(Biro 44 Band Saw, The Biro Manufacturing Company, Marblehead, OH, 43440-2099). The rib

units were divided into four groups and combined with either 1) No treatment, control, 2) apple

cider vinegar only, 3) Spice rub only, and 4) Spice rub plus apple cider vinegar (Table 2). Except









for the control treatment and treatment 3 (spice rub only), the ribs were placed into a vacuum

tumbler (Lyco vacuum tumbler, model 40, Columbus, WI) along with water, salt, apple cider

vinegar, sodium tripolyphosphate, and tumbled for 25 minutes. After marination, the meat in

treatment 4 was coated with the spice rub. All meat was vacuum packaged in Cryovac B4770 9 x

18 (Simpsonville, SC) vacuum bags, and stored at 4 + 10C for 21 days. The specifications for the

Cryovac B4770 9 x 18 are 0.5- 0.6 g/100 in2/24 hrs@100F, 100% Relative Humidity for water

vapor transmission rate, and 1cm3 /m2/24hr atm @ 40F at 0% Relative Humidity. A total of

four packages were produced for each treatment, and for each day. Two of the packages, (each

containing approximately 300g of goat ribs) were used for sensory panel. The other two

packages containing approximately 25g of goat meat, each were utilized for microbiological

analysis. The ribs were evaluated after 0, 7, 14, and 21 days storage for sensory characteristics,

microbiology, proximate composition, and pH.

Microbiological Analysis and pH

The goat meat samples were analyzed for Staphylococcus aureus, Salmonella, fecal

coliforms, E. Coli 0157:H7, Listeria monocytogenes, total anaerobes, total psychrotrophs, and

total aerobes. All media (Difco Laboratories, Detroit, MI 48232-7058) and materials used for the

cultivation and maintenance of the bacteria were purchased from Fisher Scientific (Pittsburgh, PA

15238).Twenty-five grams of goat meat from each formulation were placed in sterile 18 x30 cm

Fisherbrand stomacher bags (400 ml, Fisher Scientific, Pittsburgh, PA 15238) along with 225 ml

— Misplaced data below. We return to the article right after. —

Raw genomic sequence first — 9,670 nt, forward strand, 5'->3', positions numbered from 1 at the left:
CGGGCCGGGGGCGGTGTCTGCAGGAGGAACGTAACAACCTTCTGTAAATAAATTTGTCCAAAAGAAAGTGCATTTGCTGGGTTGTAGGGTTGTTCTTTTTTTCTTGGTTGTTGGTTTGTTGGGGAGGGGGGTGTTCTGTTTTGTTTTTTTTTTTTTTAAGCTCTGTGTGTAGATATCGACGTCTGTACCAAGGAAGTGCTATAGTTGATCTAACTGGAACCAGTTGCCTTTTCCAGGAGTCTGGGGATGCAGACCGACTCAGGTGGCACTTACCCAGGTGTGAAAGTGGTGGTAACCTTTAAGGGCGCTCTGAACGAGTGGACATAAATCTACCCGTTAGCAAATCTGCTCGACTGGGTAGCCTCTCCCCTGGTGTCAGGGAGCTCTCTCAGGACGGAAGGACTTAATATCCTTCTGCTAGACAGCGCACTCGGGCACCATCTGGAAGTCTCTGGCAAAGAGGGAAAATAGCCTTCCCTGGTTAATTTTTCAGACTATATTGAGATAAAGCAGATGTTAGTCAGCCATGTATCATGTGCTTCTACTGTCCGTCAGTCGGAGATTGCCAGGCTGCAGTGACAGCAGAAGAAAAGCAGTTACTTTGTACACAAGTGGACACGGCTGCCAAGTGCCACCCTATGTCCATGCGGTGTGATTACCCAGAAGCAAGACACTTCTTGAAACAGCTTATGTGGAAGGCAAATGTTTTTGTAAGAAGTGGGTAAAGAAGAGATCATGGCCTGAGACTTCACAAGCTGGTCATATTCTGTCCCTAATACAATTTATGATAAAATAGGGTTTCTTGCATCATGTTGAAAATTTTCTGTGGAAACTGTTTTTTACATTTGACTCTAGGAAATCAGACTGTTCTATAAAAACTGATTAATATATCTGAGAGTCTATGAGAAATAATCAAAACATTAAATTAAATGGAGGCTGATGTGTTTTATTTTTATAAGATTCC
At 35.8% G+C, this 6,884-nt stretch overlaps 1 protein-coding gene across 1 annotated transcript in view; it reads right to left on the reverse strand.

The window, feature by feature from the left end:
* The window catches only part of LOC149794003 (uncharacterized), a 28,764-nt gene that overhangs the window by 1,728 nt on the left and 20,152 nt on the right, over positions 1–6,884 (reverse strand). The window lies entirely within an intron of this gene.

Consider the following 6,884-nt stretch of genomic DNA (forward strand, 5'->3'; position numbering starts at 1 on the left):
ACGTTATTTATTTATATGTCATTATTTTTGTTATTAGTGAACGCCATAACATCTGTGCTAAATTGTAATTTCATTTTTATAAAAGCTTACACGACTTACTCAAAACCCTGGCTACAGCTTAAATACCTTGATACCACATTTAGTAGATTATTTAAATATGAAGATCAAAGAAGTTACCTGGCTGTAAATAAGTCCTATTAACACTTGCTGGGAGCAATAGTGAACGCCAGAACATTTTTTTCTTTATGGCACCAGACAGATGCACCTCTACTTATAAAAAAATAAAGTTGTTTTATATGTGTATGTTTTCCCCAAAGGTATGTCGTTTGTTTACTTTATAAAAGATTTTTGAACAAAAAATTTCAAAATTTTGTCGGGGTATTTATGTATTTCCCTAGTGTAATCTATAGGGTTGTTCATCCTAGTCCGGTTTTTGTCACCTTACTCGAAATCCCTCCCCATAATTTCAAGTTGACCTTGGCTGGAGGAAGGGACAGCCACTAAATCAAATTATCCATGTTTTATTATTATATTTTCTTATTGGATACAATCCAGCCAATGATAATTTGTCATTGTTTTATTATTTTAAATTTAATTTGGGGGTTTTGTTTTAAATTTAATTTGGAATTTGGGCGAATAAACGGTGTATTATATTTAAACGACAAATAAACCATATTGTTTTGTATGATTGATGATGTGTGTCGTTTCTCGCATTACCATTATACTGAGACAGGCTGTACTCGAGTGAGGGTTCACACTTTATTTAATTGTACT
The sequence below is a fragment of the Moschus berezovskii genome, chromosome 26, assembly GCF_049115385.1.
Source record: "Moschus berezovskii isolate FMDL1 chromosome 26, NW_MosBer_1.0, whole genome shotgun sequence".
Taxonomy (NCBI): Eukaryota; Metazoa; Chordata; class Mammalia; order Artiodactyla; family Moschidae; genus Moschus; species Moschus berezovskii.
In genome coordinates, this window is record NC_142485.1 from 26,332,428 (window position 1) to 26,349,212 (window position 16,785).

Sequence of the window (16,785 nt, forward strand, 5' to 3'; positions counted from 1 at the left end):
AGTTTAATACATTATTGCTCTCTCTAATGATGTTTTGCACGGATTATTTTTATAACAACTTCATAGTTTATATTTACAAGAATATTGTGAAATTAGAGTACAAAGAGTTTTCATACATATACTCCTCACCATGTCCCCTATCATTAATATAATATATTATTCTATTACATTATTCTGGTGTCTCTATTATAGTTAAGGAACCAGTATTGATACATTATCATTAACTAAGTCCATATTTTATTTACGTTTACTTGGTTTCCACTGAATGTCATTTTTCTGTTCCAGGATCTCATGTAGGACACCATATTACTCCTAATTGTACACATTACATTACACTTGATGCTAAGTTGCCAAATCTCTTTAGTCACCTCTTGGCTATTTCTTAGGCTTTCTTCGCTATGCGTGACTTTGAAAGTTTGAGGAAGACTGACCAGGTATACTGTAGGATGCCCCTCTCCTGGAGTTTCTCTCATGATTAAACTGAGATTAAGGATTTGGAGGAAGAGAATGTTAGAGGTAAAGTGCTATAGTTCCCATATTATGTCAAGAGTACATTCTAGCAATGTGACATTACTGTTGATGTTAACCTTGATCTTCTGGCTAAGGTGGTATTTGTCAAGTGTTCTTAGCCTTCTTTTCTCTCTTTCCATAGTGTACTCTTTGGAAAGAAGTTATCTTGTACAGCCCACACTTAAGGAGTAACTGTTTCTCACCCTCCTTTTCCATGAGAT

of sterile 0.1% peptone water (Cat. No. DF01897-17-4). The stomacher bags were massaged by

hand for two minutes to loosen any surface bacteria. The use of the stomacher spilled the mixture.

1 ml of the sample rinse was transferred to a test tube containing 9 mL of sterile 0.1% peptone

water from which 10-1 to 10-6 serial dilutions were prepared for each treatment. 1 \l from the

dilutions was pipetted and spread (using a glass hockey stick which was flame sterilized before









spreading) onto the plates. 0.1 ml aliquot of each dilution was spread onto Xylose Lysine

Desoxycholate Agar (XLD, Cat. No. DF0788-17-9) for Salmonella colonies, Plate Count Agar

(PCA, Cat. No. DF0479-17-3) for total psychrotrophs counts, Anaerobic Agar ( Cat. No. DF0536-

17-4) for total anaerobes, Tryptic Soy Agar (TSA, Cat. No. DF0369-17-6) for total aerobes, m FC

Agar (Cat. No. DF0677-17-3) for fecal coliforms, Oxford Agar (Cat. No. DF0225-17-0) for

Listeria monocytogenes, Oxford media Supplement (Cat. No. DF0214-60-9), Remel Mannitol

Salt Agar (Cat. No. 453902) for Staphylococcus aureus, MacConkey Sorbitol Agar (Cat. No.

DF0075-17-1) for Escherichia coli 0157:H7, AnaeroGenTM 3.5L packets from Remel (Cat. No.

6535) were used in plastic anaerobic jars for the generation of anaerobic conditions. All plates

were done in duplicate. The mFC plates were incubated for 18- 24 hrs at 44 1C. The PCA

plates were stored at 25 1C for 5 days. The TSA plates, Mannitol Salt Agar, and Modified

Oxford Agar plates, MacConkey Sorbitol Agar plates were incubated for 48 hrs at 35 1C. The

XLD, and Anaerobic Agar plates were stored for 24 2 hrs at 37 1C. After incubation,

suspected colony forming units (CFU) from each plate were counted, recorded and averaged.

Immediately after the plates were spread, pH values were measured using Fisher Scientific pH

meter, (Accumet, AB15, Vernonhills, IL), and recorded for all treatments immediately after the

microbiological analyses were completed. The probe was placed inside the sample homogenate

and allowed to equilibrate for one minute before the reading was taken. All pH readings were

performed in duplicates followed by an average of the results.

Sensory Evaluation

Training for the goat meat sensory panels was accomplished in a one-hour session. Most

panelists were already familiar with goat meat and had previously participated in trained panels

involving goat meat. Goat meat was purchased from a local supermarket, and utilized in the

training session. Panelists were trained to identify goat meat flavor and overall tenderness.









The panelists were presented with roasted goat meat without any additives, roasted goat

meat that was treated with apple cider vinegar, and roasted beef. The panelists were asked to rate

the characteristic goat flavor in goat meat with and without apple cider vinegar added. Beef was

presented as a typical meat control, and as a comparison to goat meat flavor. Goat flavor

intensity was evaluated using an 8 point scale, where 8 = extremely intense, 7 = very intense, 6

= moderately intense, 5 = slightly intense, 4 = slightly bland, 3 = moderately intense, 2 = very

bland, 1 = extremely bland. Overall tenderness was evaluated using an 8 point scale, where 8 =

extremely tender, 7 = very tender, 6 = moderately tender, 5 = slightly tender, 4 = slightly tough,

3 = moderately tough, 2 = very tough, 1 = extremely tough.

On the day of evaluation, the samples intended for sensory analysis (2 packages per